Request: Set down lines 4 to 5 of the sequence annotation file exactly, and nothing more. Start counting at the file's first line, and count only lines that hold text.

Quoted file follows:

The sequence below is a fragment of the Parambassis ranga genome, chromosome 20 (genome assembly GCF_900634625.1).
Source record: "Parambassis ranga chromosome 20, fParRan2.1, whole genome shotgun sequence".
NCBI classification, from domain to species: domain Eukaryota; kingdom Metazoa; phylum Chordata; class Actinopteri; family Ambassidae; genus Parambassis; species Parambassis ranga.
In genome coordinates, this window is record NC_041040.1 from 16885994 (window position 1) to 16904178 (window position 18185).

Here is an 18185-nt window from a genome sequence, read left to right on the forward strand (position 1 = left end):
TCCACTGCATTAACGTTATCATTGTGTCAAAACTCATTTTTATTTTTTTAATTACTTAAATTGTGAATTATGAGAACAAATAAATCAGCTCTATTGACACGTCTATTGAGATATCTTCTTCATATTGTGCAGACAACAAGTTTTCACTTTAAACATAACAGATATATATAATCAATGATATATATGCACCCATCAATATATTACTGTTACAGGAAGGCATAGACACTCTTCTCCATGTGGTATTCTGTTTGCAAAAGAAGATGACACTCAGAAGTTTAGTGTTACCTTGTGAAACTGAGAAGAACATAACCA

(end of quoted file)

In genome coordinates, this window is record NC_041040.1 from 16885994 (window position 1) to 16904178 (window position 18185).

Here is an 18185-nt window from a genome sequence, read left to right on the forward strand (position 1 = left end):